Tetanus: this bacterium can be found in swine feces or soils infected with feces from pigs (as well as other animals). Although disease is rare, infectious are serious. The bacterium usually enters the body through a wound. Tetanus may result in stiffness and muscle spasms that cause death. A vaccine is available.


Toxoplasmosis: infective forms of this parasite can be ingested when people consume undercooked meat products. This infection is not uncommon, but most infections are asymptomatic. Clinical signs range from mild to severe, particularly in pregnant women or others with weak immune systems. Infections can be treated with antibiotics, although they are often self-limiting.


Trichinellosis: this parasite can also be ingested via undercooked pork. Infection is very rare in the U.S. Clinical signs may be gastrointestinal or neurological. Proper cooking and/or freezing virtually eliminate risk of infection.


Practices to prevent the transmission of zoonoses


To reduce pathogen exposure, use basic hygiene and sanitation practices, which include:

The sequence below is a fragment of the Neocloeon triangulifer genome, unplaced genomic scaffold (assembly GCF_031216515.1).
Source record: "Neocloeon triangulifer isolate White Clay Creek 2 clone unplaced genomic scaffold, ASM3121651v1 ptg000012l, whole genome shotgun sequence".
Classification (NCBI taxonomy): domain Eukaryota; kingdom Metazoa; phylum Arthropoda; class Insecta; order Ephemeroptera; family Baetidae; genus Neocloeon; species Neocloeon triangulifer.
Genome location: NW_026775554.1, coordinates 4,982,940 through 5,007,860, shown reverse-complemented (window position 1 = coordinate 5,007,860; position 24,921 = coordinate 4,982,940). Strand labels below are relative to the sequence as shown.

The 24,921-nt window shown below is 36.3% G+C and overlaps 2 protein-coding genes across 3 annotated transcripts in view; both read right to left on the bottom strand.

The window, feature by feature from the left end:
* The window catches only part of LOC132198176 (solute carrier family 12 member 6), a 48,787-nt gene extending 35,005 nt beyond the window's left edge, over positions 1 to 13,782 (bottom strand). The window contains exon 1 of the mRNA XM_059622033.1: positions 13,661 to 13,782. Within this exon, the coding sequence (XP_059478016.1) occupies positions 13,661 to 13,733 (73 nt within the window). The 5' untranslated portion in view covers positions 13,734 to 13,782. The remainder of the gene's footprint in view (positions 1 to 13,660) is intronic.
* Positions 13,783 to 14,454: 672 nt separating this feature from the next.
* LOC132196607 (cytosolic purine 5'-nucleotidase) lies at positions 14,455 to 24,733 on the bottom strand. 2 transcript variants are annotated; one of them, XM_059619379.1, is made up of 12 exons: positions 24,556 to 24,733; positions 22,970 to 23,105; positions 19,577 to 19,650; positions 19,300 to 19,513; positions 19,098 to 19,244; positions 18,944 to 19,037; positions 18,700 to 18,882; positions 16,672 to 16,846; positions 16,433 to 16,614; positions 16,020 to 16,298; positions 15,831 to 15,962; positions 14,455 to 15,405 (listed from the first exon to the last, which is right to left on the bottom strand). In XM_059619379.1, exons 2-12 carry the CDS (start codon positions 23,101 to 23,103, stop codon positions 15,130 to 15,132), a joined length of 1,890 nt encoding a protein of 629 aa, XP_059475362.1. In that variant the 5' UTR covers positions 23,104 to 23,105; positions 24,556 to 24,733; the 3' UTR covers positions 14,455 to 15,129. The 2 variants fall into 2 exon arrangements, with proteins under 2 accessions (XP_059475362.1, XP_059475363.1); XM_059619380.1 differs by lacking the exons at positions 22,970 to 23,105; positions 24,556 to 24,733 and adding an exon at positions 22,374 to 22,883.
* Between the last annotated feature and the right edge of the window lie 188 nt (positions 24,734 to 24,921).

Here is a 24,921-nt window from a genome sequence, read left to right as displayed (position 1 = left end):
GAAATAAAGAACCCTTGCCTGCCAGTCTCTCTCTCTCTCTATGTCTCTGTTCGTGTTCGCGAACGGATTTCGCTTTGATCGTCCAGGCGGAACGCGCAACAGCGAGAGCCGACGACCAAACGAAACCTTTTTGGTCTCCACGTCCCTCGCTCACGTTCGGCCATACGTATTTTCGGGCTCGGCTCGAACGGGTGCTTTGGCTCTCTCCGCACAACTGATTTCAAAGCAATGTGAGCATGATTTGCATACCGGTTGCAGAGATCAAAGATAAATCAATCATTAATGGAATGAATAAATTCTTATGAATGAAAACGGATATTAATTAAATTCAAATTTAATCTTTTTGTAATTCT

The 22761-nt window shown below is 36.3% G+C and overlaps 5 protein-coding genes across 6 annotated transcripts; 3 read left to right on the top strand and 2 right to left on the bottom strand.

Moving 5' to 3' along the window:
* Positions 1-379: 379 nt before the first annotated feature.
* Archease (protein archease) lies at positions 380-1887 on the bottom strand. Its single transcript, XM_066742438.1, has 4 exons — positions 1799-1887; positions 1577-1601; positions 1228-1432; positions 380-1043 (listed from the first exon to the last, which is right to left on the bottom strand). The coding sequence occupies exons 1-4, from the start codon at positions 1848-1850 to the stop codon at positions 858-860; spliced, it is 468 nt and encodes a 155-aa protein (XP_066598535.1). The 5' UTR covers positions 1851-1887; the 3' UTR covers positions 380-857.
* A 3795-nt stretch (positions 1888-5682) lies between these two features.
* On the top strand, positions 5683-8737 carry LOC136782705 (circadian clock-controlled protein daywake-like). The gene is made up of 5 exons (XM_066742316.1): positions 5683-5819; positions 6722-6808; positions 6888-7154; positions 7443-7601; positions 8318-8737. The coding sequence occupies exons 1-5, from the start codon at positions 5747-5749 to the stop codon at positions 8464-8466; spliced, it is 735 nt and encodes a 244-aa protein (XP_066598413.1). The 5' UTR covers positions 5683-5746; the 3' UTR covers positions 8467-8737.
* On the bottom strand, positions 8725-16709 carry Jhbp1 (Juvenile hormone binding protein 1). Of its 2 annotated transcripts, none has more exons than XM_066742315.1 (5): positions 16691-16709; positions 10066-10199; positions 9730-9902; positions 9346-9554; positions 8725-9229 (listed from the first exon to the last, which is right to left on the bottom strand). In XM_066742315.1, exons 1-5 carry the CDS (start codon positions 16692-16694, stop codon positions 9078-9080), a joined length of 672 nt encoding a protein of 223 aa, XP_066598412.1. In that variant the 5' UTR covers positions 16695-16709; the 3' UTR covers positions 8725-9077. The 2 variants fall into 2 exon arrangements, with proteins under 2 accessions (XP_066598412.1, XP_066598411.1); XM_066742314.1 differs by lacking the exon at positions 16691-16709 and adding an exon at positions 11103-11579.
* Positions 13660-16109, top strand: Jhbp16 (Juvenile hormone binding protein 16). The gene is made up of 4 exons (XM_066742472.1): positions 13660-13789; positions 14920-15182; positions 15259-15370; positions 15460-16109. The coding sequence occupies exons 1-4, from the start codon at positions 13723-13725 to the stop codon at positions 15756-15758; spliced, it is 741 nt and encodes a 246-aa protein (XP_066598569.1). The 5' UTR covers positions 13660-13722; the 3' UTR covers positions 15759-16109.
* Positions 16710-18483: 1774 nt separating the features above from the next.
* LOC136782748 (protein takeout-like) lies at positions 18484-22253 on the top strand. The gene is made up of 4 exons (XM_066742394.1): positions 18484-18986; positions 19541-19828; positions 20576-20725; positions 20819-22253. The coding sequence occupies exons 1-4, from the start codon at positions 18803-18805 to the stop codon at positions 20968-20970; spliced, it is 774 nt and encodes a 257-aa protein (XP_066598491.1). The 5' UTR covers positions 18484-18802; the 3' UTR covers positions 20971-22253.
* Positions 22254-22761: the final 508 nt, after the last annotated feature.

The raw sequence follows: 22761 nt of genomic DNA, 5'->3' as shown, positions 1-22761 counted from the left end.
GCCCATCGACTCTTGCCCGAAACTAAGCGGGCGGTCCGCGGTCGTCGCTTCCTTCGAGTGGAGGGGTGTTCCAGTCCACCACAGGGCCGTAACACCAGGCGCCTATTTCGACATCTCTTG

•  Prompt treating or disposal of infected animals
  •  Adequate disposal of infected tissues
  •  Proper cleaning of contaminated sites
  •  Proper use of personal protective equipment
  •  Use eye protection and gloves when necessary


Infection control planning


Pork producers should consider implementing an infectious disease control plan for their operation. Specifying the required personal protective equipment (PPE) and health requirements for workers will reduce pathogen exposure. The following example is adapted with permission from Materials Produced by the National Association of Public Health Veterinarians (NASPHV) & Veterinary Infection Control Committee (VICC).


Sample Infection Control Plan for Pork Production Operations


This model plan should be adapted to your pork production operation and you should consult with qualified health/ safety professionals to meet additional local, state and federal regulations.


Please refer the corresponding sections in document titled “Compendium of Veterinary Standard Precautions” for complete information and guidance (available at www.nasphv.org).
Name of Production Operation: _________________________________________
Date of Plan Adoption: _________________________________________
Date of Next Review: __________________________________________
Worker Health/Safety Officer: _______________________________________
This plan will be followed as part of our production operation’s routine safety and health practices. The plan will be reviewed at least annually and as part of new employee training.


Personal Protecive Actions and Equipment